Mothers with children, high school and college students, and visionaries all came together to occupy the land and build the park that was promised to them. They formed a human chain to stop the bulldozers and camped on the land for twelve days, building the park plant by plant. After months of this hard work, the city finally helped the community build their park. Chicano Park was founded on April 22, 1970, and declared a United States National Historic Landmark in 2016. Chicanxs/Mexicans annually celebrate the park’s founding as a testament to their hope, resilience, and pride. Although La Señora is never named, the children decide that she is “an abuelita angel watching over the park.” (p. 36) La Señora could symbolically stand for all of the foundational figures of the park takeover and spiritually represent all of the ancestors that fought for self-determination and self-empowerment.
I recommend this book for upper elementary children given the amount of text on the page, but it can also be used for a read aloud to lower elementary children. The book provides more context at the end with a timeline of historical events and more information on the organizing of the park by community members.
Paige Pagan is a Social Justice Books Program Specialist at Teaching for Change.
Espíritu Del Parque Chicano by Beatrice Zamora
Published by Tolteca Press on 2020-03
Genres: Bilingual, Gentrification, Latinx, Spanish
Reading Level: Grades 1-2, Grades 3-5
Review Source: Teaching for Change
Publisher's Synopsis: Join Bettie and Bonky as they discover a magical park located in the most peculiar place, under a bridge! They learn to love their new home in Barrio Logan, a neighborhood with a rich history in San Diego, California. Through the eyes of a mystical señora they travel through a historical journey of a community's struggle to build a park.
The Spirit of Chicano Park/El espiritu del parque Chicano is a bilingual children's picture book that depicts the history of the creation of a historic park located in the community of Logan Heights in San Diego, California. The park was founded in 1970 as a result of a community Take Over of the land. The park was born out of a community's struggle to create a place for family gatherings amidst the destruction of their community through the enforcement of eminent domain and the building of Interstate 5 freeway and the Coronado Bridge.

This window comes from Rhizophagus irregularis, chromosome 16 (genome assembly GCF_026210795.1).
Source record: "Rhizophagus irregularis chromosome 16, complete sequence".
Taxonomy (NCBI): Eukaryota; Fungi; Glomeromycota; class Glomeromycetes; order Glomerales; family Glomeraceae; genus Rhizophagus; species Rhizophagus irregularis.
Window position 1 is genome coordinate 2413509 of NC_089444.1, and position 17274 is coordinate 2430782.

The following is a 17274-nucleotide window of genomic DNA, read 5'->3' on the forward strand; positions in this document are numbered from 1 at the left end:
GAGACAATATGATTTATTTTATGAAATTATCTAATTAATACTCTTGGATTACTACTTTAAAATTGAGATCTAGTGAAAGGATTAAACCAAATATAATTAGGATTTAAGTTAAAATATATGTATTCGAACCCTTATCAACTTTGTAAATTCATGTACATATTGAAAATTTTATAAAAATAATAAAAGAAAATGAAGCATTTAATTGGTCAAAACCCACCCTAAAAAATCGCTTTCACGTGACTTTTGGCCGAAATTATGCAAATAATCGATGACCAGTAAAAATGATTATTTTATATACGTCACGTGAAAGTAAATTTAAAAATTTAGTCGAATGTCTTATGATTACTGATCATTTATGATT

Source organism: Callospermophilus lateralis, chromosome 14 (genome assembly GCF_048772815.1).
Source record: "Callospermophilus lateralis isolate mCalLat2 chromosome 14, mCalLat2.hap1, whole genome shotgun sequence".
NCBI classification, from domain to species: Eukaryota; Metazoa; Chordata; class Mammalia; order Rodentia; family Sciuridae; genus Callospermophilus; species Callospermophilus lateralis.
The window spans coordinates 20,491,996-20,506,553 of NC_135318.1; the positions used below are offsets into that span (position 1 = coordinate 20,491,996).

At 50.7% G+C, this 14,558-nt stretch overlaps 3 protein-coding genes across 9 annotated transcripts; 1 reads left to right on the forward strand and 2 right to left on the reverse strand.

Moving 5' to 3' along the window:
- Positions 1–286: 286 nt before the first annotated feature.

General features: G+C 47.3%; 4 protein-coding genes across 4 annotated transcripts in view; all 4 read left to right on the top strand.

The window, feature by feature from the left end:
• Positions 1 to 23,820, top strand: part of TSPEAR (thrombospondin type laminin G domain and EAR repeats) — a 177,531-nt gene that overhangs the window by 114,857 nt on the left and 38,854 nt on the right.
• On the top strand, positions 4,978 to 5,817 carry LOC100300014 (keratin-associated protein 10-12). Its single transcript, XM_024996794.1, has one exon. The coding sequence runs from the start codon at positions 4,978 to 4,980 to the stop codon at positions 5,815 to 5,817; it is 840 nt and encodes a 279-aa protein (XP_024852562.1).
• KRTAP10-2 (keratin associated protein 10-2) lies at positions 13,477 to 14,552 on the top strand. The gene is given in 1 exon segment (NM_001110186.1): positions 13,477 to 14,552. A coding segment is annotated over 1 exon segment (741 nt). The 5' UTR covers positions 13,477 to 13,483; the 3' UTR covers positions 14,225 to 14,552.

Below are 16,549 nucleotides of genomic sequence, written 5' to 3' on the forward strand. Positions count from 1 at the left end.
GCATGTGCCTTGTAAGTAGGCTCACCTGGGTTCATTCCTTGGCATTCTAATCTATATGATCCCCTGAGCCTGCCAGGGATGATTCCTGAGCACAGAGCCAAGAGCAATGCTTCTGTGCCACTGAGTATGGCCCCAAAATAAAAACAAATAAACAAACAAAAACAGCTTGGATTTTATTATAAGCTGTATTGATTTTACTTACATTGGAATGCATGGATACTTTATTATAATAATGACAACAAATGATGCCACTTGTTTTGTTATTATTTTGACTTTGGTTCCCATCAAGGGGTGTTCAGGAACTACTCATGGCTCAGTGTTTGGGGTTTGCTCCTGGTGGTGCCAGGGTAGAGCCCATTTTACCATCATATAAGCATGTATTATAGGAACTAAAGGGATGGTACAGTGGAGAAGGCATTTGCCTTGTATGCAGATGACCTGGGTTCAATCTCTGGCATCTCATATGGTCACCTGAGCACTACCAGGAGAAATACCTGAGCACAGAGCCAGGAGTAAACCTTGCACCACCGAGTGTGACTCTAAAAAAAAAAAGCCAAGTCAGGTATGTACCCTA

The park is located underneath the Coronado Bridge. Massive cement pillars support the bridge and fill the park's landscape. Community artists painted murals on the pillars that depict the history of the park and the history of the Chicano community. Housed in the center of the park, is a one-of-a-kind stage, called a Kiosco. The park is a living legacy of the people of Logan Heights, now also known as Barrio Logan. It is a vibrant park with community activities, dance ceremonials, and political gatherings occurring on a regular basis.
Chicano Park is known nationally and internationally because of its art, but also because it became a symbol of hope and self-determination for the Chicano/Mexican-American community throughout the United States. The park was designated as a Historical Landmark in 2016.
The book is a full color, historical fiction and magical realism children's book written in English and Spanish. The back pages of the book showcase profiles of community organizers, artists, dancers, musicians, low-riders, and other activists who have been instrumental to the park's development.